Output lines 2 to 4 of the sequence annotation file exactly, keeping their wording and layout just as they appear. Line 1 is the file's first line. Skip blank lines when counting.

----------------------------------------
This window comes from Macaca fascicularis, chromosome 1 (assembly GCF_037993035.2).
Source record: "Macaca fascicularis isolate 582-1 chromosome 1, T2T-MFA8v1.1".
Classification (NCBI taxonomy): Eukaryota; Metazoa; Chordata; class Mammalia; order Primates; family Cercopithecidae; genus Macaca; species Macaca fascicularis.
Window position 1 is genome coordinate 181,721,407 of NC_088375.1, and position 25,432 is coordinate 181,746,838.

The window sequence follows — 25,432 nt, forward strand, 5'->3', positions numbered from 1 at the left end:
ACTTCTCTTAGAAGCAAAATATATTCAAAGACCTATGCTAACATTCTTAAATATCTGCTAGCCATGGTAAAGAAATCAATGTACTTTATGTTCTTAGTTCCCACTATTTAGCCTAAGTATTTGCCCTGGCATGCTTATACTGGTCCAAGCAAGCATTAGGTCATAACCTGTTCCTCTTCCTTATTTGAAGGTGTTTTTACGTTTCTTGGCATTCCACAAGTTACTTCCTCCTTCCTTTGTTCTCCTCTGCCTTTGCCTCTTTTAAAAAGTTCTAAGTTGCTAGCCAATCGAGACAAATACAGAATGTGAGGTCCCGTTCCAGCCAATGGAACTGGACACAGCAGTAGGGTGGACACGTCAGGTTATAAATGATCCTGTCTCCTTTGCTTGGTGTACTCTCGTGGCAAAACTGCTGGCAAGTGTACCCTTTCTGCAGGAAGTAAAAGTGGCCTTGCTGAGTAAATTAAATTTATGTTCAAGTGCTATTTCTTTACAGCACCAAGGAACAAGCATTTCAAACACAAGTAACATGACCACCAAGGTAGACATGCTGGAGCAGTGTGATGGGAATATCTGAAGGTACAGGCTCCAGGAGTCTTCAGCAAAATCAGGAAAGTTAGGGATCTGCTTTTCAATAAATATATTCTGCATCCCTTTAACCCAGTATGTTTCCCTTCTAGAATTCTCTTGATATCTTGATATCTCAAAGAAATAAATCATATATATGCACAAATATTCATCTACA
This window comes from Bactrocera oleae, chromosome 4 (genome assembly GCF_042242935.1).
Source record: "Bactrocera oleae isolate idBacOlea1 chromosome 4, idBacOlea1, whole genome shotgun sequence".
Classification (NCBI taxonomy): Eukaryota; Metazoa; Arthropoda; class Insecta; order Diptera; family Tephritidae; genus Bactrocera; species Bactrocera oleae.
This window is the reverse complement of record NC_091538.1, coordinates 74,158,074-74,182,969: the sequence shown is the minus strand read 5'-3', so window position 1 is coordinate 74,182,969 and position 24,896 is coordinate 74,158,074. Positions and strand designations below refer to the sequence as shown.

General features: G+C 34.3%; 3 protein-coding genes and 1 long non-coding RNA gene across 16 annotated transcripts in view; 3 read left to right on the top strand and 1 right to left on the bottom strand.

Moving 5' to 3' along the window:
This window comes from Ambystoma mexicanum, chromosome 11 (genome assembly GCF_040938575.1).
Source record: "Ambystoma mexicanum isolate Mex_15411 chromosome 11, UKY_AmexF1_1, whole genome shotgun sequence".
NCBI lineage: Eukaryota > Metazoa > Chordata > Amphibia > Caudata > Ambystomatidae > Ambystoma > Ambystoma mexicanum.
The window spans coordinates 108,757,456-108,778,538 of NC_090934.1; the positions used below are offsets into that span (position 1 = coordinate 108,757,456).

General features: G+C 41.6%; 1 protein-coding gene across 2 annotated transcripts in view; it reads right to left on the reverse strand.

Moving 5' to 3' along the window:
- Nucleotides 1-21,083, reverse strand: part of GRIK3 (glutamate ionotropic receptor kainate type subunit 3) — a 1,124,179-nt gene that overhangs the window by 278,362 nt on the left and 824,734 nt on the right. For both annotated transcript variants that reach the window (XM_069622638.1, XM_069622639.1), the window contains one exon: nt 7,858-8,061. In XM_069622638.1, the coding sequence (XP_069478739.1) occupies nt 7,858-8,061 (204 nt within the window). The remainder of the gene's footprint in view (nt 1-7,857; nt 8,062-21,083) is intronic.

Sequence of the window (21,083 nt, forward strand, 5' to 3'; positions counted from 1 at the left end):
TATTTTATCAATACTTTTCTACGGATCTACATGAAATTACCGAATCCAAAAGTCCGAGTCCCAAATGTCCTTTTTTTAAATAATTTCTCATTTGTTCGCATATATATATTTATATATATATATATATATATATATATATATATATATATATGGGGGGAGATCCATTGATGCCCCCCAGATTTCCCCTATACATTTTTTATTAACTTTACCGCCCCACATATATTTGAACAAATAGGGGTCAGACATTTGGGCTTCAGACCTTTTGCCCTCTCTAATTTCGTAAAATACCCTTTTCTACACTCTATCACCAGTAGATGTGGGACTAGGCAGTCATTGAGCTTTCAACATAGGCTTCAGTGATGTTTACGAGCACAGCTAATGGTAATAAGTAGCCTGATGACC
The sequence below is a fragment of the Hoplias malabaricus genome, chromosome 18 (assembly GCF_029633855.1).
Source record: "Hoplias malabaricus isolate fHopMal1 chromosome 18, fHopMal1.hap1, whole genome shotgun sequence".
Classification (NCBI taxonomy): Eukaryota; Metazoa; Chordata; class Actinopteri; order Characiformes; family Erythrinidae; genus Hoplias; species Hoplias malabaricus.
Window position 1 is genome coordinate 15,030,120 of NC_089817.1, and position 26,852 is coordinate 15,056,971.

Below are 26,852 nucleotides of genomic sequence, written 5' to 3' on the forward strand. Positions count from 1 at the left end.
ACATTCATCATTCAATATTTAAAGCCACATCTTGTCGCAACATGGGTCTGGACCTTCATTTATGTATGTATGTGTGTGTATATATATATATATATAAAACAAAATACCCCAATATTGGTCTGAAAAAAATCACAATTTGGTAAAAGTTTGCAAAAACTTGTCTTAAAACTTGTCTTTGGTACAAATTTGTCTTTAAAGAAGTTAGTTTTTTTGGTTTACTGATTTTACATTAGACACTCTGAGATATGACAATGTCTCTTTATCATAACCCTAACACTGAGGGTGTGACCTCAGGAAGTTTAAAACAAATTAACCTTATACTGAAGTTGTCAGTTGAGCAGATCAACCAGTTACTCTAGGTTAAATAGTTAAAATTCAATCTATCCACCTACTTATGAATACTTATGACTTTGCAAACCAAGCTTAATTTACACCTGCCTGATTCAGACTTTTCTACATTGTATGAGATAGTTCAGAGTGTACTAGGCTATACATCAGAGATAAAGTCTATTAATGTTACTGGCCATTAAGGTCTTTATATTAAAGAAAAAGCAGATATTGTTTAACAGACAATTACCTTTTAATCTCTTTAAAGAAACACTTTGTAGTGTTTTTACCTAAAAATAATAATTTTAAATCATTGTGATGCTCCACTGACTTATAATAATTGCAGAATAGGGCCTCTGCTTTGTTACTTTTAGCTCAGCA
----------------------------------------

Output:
Source record: "Macaca fascicularis isolate 582-1 chromosome 1, T2T-MFA8v1.1".
Classification (NCBI taxonomy): Eukaryota; Metazoa; Chordata; class Mammalia; order Primates; family Cercopithecidae; genus Macaca; species Macaca fascicularis.
Window position 1 is genome coordinate 181,721,407 of NC_088375.1, and position 25,432 is coordinate 181,746,838.